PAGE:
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Adding methods to NSData and NSString using categories to provide AES256 encryption on iOS

Important notice

I took down this Gist due to concerns about the security of the encryption/decryption part of this code (see comments below).

Rob Napier (@rnapier) has created a publicly available class that provides similar AES encryption/decryption functionality at

tqbf commented Aug 25, 2011

This code is dangerously insecure. Fine if you're just using it as the copy protection keygen for your application, or to protect high scores. Not fine for anything else.


gonecoding commented Aug 25, 2011

Could you be more specific? What exactly is dangerous about it from your point of view?

Looks like good and solid work.
I would also want to know whats dangerous about it.

Kastet commented Dec 13, 2011

Will Apple approve this code?

jworley commented Dec 15, 2011

I would also like to know what is dangerous about this code.


gonecoding commented Dec 21, 2011

Yes, Kastet, Apple will approve this code.


gonecoding commented Dec 21, 2011

The only thing 'dangerous' about this code (from my point of view) is, that's it's using a symmetric-key algorithm (AES).

If, in your use case, you don't let users enter a password that is used as the symmetric key the creation/storage of the symmetric key is problematic. See for more details. Use public-key cryptography whenever applicable.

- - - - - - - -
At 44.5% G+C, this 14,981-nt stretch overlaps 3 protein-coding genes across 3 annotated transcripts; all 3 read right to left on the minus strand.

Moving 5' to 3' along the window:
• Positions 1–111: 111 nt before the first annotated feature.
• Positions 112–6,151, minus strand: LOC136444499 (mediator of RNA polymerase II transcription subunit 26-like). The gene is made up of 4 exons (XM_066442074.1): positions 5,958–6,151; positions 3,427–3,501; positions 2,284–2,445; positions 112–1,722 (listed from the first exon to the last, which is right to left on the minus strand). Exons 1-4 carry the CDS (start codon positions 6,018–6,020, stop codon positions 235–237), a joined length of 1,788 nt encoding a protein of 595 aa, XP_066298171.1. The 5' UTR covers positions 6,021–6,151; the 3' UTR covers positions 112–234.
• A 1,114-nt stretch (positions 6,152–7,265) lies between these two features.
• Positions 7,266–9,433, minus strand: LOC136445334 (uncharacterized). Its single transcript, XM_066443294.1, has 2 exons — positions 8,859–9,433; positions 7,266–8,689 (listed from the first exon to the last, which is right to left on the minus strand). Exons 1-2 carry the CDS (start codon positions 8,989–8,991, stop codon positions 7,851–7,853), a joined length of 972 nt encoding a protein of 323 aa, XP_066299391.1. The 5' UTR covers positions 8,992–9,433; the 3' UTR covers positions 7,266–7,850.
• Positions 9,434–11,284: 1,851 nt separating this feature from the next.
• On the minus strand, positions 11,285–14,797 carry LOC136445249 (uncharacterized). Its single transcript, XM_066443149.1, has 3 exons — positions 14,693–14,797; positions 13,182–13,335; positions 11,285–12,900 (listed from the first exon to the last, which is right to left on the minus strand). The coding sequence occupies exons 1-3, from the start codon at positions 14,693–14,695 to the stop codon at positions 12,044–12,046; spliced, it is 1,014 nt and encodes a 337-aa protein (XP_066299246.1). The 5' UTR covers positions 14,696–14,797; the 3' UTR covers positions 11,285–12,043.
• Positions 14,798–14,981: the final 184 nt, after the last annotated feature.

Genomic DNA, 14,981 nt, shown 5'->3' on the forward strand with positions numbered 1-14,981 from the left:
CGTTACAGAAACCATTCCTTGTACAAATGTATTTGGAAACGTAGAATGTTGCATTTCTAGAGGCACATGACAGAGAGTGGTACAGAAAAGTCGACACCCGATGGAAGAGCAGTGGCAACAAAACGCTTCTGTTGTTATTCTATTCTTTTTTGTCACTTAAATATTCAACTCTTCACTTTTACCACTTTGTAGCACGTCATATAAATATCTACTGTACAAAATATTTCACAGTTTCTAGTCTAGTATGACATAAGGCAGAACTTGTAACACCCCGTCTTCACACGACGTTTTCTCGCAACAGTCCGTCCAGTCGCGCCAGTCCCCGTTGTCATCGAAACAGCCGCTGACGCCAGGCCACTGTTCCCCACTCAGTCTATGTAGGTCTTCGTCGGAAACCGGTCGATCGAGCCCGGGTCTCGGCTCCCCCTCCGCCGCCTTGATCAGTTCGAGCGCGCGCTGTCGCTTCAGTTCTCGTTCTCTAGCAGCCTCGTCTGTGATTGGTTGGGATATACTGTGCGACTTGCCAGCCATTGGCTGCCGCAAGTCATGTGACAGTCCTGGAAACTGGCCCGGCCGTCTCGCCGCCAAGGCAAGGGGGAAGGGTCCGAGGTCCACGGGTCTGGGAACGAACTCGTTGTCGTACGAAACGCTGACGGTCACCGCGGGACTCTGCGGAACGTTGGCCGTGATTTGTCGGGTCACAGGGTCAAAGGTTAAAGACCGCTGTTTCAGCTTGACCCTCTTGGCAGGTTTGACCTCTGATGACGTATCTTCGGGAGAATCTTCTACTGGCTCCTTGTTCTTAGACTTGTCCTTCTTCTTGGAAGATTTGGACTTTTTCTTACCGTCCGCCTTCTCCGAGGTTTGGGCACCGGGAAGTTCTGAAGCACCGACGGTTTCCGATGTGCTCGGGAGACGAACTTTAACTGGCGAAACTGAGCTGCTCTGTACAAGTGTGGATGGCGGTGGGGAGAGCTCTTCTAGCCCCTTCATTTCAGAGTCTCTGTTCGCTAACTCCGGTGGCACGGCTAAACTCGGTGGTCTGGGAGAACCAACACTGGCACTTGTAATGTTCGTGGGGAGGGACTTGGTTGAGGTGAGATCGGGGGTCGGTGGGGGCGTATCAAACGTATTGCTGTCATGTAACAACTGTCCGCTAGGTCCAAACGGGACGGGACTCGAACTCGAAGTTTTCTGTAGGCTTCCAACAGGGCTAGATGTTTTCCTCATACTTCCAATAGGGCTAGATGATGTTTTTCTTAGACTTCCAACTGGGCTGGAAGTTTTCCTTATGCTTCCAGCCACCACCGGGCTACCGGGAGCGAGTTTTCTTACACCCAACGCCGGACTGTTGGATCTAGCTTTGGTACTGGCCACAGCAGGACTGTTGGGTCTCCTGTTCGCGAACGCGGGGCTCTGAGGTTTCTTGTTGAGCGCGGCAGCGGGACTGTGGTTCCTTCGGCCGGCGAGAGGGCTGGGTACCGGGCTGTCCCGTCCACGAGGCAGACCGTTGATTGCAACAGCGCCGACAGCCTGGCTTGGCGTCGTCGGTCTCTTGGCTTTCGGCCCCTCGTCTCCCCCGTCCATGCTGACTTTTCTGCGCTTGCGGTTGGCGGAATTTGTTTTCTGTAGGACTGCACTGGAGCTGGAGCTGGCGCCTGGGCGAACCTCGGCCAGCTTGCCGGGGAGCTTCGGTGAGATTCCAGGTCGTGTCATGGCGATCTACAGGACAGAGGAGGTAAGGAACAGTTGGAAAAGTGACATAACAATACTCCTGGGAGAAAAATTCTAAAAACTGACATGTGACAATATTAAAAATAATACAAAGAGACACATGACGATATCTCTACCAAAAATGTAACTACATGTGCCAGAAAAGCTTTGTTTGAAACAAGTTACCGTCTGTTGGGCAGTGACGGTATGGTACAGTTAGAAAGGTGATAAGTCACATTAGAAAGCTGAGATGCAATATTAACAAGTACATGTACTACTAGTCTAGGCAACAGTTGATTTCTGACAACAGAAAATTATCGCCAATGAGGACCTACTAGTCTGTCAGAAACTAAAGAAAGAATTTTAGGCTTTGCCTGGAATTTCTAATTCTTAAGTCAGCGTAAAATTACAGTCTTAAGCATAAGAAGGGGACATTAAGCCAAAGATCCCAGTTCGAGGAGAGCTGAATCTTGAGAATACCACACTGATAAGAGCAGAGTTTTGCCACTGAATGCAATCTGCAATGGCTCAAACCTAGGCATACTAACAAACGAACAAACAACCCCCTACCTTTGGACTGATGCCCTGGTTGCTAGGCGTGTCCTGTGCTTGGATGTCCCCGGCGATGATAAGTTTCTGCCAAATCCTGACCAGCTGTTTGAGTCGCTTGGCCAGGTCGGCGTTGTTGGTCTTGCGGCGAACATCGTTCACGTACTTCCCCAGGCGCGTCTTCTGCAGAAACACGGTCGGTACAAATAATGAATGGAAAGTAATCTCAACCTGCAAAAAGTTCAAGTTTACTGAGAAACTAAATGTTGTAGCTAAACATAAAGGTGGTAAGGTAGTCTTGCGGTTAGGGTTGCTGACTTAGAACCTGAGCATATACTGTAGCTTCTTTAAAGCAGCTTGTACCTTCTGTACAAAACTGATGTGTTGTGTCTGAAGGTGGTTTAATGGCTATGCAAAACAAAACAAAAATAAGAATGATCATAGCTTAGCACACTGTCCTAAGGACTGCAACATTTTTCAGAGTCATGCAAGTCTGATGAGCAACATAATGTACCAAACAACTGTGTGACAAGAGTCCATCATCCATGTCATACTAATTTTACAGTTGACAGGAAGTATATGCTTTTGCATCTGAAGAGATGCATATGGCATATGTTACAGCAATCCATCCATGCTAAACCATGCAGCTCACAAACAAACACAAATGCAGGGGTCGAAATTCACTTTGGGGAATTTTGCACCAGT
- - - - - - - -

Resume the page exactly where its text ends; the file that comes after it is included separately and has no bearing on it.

So the code itself is not dangerous, but the idea of using AES? Let's assume the dev who decides to use AES has a good reason.


gonecoding commented Feb 28, 2012

You nailed it, Tudor. :-)

Also, I'm not really sure why, but I have the feeling that the key sent to CCCrypt() is not in the right format. For example it's not compatible with a key generated by openSSL (assuming both IVs are 0). My guess is that the code above works as encrypting and decryption, because the same mistake is done in both cases, but this might not be the right way of doing things. This is my observation after 2 days of trying to decrypt files encrypted with openSSL.

radhar commented Mar 12, 2012

Can any one help me......why do i get a memory leak at the line " NSString *plainString = [[NSString alloc] initWithData:plainData encoding:NSUTF8StringEncoding];
" which is from the above code......while running on the device.

Thanks Inadvance :)

tszming commented Mar 13, 2012

@tudormunteanu, OpenSSL's key must be in hexadecimal, which is different from the above method which accept an ASCII key
@radhar, you need to release when you have called alloc to create an object

radhar commented Mar 14, 2012

@tszming: Thanks for your response.
here is the code plz go through the comment in the code.

  • (NSString *)AES256DecryptWithKey:(NSString *)key
    NSData *encryptedData = [NSData dataWithBase64EncodedString:self];
    NSData *plainData = [encryptedData AES256DecryptWithKey:key];

    NSString *plainString = [[NSString alloc] initWithData:plainData encoding:NSUTF8StringEncoding]; //getting memory leak at this line.

    return [plainString autorelease]; //here the plainString is getting autoreleased....then y should we release it again
    Can you give detailed explaination now where to release the object.....if required..

waiting for response...

tszming commented Mar 14, 2012

@radhar, your code is fine and I can't see a memory leak there.


gonecoding commented Mar 14, 2012

@radhar, you could also try this

NSString *plainString = [[[NSString alloc] initWithData:plainData encoding:NSUTF8StringEncoding] autorelease];
return plainString;

which is basically the same. Either way there's no memory leak in this method AFAIK.

rnapier commented Mar 21, 2012